The Epic of Gilgamesh is the oldest book I've ever read. By far. It was composed around 2,100 B.C., 1,300 years or so before Homer's Iliad; about 4,117 ago from 2018 in fact. That alone is pretty mind-blowing stuff. There's suggestions it may have been composed in what is now modern day Iraq on the premise that a copy of the epic was found in the ruins of the library of the Assyrian king Ashurbanipal, the capital of Assyria being Aššur in Iraq, and the oldest surviving tablets are from Babylonian from the central-southern Mesopotamia (present-day Iraq). After being lost it was then discovered by Hormuzd Rassam in 1853 and translated into English in the 1870s by George Smith. It remains incomplete.
It tells the story of Gilgamesh, king of Uruk (now Ahwar, in southern Iraq). He is said to be two-thirds god, one third man -
When the gods created Gilgamesh they gave him a perfect body. Shamash the glorious sun endowed him with beauty, Adad the god of the storm endowed him with courage, the great gods made his beauty perfect, surpassing all others, terrifying like a great wild bull. Two thirds they made him god and one third man.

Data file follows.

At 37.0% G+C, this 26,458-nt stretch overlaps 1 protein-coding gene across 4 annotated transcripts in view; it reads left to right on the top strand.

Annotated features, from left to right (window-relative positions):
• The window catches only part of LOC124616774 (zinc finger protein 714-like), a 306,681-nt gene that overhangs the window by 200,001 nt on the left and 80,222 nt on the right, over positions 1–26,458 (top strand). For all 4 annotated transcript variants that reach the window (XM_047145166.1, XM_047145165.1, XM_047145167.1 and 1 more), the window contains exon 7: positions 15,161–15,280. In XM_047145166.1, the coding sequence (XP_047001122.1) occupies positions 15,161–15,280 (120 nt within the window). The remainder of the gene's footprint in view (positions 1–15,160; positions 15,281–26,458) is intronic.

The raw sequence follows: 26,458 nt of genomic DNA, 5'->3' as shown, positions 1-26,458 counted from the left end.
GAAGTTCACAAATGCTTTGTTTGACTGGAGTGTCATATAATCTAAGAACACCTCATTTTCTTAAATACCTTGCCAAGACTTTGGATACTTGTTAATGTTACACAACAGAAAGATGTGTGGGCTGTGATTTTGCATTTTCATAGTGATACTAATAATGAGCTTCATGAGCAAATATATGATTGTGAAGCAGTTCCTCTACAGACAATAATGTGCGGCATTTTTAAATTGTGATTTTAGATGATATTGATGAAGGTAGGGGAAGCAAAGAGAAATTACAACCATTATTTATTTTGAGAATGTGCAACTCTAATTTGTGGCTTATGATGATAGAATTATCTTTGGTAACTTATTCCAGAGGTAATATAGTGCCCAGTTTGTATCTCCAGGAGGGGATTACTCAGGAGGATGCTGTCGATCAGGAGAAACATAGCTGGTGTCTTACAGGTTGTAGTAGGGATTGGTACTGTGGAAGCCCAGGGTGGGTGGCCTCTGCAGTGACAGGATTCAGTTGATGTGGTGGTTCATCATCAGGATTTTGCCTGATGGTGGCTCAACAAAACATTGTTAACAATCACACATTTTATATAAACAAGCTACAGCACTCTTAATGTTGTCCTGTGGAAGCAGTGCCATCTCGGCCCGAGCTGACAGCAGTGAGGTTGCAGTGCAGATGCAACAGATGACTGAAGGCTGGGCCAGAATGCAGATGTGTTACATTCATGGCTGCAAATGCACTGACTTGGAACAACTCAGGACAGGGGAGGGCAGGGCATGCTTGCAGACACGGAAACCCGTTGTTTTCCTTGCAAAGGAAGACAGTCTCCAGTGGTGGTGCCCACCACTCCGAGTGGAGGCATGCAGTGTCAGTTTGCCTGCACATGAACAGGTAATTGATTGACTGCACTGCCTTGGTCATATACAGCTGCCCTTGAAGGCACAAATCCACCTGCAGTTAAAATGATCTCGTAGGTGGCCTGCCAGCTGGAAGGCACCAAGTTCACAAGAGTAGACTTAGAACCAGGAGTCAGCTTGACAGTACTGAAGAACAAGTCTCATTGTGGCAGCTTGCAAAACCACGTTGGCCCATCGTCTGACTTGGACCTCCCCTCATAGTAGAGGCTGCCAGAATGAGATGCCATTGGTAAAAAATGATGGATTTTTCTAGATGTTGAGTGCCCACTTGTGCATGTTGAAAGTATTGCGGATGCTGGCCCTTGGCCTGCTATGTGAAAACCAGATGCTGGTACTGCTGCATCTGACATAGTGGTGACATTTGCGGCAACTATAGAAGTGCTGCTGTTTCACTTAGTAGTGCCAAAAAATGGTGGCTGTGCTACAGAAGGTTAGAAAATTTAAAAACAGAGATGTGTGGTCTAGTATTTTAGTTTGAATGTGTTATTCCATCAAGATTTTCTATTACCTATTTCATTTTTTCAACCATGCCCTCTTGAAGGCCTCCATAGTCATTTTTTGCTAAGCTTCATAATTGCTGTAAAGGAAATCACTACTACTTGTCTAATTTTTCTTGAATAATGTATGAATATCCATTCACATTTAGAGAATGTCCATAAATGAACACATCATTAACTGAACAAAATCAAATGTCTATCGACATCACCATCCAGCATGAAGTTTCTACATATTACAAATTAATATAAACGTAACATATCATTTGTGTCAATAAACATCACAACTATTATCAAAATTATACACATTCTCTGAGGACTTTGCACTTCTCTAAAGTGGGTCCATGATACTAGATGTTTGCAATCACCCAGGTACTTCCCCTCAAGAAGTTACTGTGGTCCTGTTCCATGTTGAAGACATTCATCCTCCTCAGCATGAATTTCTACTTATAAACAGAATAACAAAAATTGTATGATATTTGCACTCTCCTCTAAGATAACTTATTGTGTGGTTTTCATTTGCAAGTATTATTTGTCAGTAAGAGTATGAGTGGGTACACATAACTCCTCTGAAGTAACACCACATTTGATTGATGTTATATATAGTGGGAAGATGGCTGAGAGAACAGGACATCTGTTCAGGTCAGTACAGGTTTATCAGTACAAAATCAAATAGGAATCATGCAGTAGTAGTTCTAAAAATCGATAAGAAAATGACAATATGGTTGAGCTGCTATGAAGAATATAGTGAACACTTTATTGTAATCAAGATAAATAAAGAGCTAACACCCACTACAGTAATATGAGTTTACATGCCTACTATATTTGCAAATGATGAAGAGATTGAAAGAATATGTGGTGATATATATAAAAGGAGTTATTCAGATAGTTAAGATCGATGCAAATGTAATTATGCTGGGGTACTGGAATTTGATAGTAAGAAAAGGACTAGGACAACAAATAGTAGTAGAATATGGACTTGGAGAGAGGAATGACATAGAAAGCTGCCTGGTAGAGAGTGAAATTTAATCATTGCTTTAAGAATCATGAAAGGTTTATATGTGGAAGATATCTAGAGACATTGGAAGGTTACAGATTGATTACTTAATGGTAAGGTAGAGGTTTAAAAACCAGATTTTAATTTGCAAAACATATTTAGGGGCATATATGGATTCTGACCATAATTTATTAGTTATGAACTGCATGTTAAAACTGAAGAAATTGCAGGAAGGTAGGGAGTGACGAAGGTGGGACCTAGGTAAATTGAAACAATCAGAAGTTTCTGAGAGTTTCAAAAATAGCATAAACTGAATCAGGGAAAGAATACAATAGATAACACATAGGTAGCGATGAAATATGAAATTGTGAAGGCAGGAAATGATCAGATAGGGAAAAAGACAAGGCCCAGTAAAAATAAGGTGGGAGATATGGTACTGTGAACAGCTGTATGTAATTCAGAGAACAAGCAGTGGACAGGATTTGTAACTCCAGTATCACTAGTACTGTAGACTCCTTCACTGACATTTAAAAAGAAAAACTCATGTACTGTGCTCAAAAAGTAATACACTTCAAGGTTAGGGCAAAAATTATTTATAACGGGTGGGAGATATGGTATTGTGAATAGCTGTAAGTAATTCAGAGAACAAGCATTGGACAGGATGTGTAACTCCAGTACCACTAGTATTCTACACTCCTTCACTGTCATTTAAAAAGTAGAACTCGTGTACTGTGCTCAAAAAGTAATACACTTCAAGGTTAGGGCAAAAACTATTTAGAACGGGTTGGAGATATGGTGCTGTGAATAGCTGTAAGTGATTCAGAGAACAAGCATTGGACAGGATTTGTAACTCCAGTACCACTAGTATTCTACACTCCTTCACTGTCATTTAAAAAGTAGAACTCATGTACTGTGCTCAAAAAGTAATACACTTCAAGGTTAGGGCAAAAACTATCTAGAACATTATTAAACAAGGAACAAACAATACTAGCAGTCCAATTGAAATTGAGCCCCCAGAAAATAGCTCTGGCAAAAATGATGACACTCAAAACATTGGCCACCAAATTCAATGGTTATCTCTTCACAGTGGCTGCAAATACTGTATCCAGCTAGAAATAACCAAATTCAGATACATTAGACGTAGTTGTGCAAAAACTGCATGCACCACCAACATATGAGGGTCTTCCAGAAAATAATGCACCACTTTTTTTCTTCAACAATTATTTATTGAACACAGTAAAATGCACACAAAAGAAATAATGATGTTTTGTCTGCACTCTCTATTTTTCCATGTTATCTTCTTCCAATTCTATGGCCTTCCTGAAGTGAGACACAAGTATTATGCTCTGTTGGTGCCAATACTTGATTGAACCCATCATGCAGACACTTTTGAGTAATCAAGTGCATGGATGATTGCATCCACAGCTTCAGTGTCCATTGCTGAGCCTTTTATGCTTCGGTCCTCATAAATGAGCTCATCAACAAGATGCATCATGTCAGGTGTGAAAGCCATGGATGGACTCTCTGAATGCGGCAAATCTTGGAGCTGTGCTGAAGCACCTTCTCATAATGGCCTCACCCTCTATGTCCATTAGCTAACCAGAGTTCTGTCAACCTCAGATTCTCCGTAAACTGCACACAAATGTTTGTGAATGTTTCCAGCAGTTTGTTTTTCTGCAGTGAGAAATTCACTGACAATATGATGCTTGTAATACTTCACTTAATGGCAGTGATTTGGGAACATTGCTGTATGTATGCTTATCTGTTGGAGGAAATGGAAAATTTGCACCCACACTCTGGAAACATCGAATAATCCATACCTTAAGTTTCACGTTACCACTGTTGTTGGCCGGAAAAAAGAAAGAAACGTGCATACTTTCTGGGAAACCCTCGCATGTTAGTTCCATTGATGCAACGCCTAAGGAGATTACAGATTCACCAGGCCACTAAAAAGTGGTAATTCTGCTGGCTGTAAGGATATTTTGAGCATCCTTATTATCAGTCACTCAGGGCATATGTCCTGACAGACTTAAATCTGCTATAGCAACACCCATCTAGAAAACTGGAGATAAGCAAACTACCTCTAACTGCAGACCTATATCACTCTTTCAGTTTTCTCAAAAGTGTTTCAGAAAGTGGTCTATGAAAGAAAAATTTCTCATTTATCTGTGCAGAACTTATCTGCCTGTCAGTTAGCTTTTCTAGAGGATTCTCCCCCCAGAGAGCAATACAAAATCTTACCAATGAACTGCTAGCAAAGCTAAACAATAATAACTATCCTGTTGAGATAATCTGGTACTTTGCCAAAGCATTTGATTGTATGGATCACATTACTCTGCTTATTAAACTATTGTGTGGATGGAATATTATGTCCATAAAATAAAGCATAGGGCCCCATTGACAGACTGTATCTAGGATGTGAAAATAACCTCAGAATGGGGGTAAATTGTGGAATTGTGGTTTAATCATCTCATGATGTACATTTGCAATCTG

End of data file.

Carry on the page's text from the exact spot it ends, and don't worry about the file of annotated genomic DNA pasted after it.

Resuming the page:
He is a tyrant intent on oppression his people despite some of his great achievements, particularly architectural. The people cry out for one who can match him, and so the gods created Enkidu, a wild man, to prevent Gilgamesh from hurting his people further. Enkidu and Gilgamesh become great friends, travelling about together encountering gods and demons, and Enkidu exercising a good influence on his friend. They're soon met with trouble however and the gods punish them by killing Enkidu. Gilgamesh is bereft, and terrified of dying himself, so he goes alone to discover immortality. We see in this many Biblical themes: the Garden of Eden, for example, in the creation of Enkidu and Noah's Flood towards the end of the work. It is a fascinating account for that alone.
I love this book very much. Firstly, most superficially I suppose, for its age: that it survived for over four thousand years is incredible. What is also quite beautiful about it is it's timelessness. The names of the gods, the setting of Mesopotamia, is to me completely unfamiliar, but the themes of friendship and the fear of death carried on these four thousand years throughout history to now throughout cultures. That friendship and love is an all important force on personality, and can change one's path through life, and that that has been said since the dawn of literature is a great and beautiful message. As in the Ancient Greek works we also see the danger of the gods who are not necessarily a force for good: they are simply a force, and one must deal somehow with what they thrown - this is another timeless theme that manifests itself in a variety of ways still today. The Epic of Gilgamesh is a wonderful and important work, I enjoyed it, and somehow I felt more centred having read it.